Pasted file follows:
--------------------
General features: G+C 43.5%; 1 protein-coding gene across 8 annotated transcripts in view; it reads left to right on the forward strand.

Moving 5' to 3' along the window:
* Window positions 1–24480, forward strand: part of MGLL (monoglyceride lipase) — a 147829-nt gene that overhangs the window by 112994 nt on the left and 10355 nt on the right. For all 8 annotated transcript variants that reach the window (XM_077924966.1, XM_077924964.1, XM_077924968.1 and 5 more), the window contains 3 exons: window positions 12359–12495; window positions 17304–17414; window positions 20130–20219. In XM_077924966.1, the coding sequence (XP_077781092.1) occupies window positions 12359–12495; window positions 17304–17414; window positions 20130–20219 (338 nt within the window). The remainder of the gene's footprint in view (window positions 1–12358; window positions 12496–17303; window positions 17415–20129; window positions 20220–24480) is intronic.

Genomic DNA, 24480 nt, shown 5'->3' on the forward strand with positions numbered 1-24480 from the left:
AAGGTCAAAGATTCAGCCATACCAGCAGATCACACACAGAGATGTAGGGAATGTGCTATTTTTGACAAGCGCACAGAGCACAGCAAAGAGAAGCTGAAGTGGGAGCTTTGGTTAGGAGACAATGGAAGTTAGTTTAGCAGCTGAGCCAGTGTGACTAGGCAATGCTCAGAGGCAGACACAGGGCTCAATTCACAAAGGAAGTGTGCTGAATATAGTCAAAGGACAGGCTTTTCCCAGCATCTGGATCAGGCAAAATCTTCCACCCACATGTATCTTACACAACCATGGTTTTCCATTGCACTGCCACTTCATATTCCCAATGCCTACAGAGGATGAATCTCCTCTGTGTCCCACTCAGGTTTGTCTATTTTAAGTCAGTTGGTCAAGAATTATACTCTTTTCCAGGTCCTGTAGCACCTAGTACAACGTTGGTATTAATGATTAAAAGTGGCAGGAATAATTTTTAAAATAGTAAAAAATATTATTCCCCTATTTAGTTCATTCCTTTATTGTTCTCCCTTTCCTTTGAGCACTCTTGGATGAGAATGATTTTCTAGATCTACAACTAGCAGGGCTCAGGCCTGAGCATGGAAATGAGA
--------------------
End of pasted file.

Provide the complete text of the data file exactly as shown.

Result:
General features: G+C 43.5%; 1 protein-coding gene across 8 annotated transcripts in view; it reads left to right on the forward strand.

Moving 5' to 3' along the window:
* Window positions 1–24480, forward strand: part of MGLL (monoglyceride lipase) — a 147829-nt gene that overhangs the window by 112994 nt on the left and 10355 nt on the right. For all 8 annotated transcript variants that reach the window (XM_077924966.1, XM_077924964.1, XM_077924968.1 and 5 more), the window contains 3 exons: window positions 12359–12495; window positions 17304–17414; window positions 20130–20219. In XM_077924966.1, the coding sequence (XP_077781092.1) occupies window positions 12359–12495; window positions 17304–17414; window positions 20130–20219 (338 nt within the window). The remainder of the gene's footprint in view (window positions 1–12358; window positions 12496–17303; window positions 17415–20129; window positions 20220–24480) is intronic.

Genomic DNA, 24480 nt, shown 5'->3' on the forward strand with positions numbered 1-24480 from the left:
AAGGTCAAAGATTCAGCCATACCAGCAGATCACACACAGAGATGTAGGGAATGTGCTATTTTTGACAAGCGCACAGAGCACAGCAAAGAGAAGCTGAAGTGGGAGCTTTGGTTAGGAGACAATGGAAGTTAGTTTAGCAGCTGAGCCAGTGTGACTAGGCAATGCTCAGAGGCAGACACAGGGCTCAATTCACAAAGGAAGTGTGCTGAATATAGTCAAAGGACAGGCTTTTCCCAGCATCTGGATCAGGCAAAATCTTCCACCCACATGTATCTTACACAACCATGGTTTTCCATTGCACTGCCACTTCATATTCCCAATGCCTACAGAGGATGAATCTCCTCTGTGTCCCACTCAGGTTTGTCTATTTTAAGTCAGTTGGTCAAGAATTATACTCTTTTCCAGGTCCTGTAGCACCTAGTACAACGTTGGTATTAATGATTAAAAGTGGCAGGAATAATTTTTAAAATAGTAAAAAATATTATTCCCCTATTTAGTTCATTCCTTTATTGTTCTCCCTTTCCTTTGAGCACTCTTGGATGAGAATGATTTTCTAGATCTACAACTAGCAGGGCTCAGGCCTGAGCATGGAAATGAGA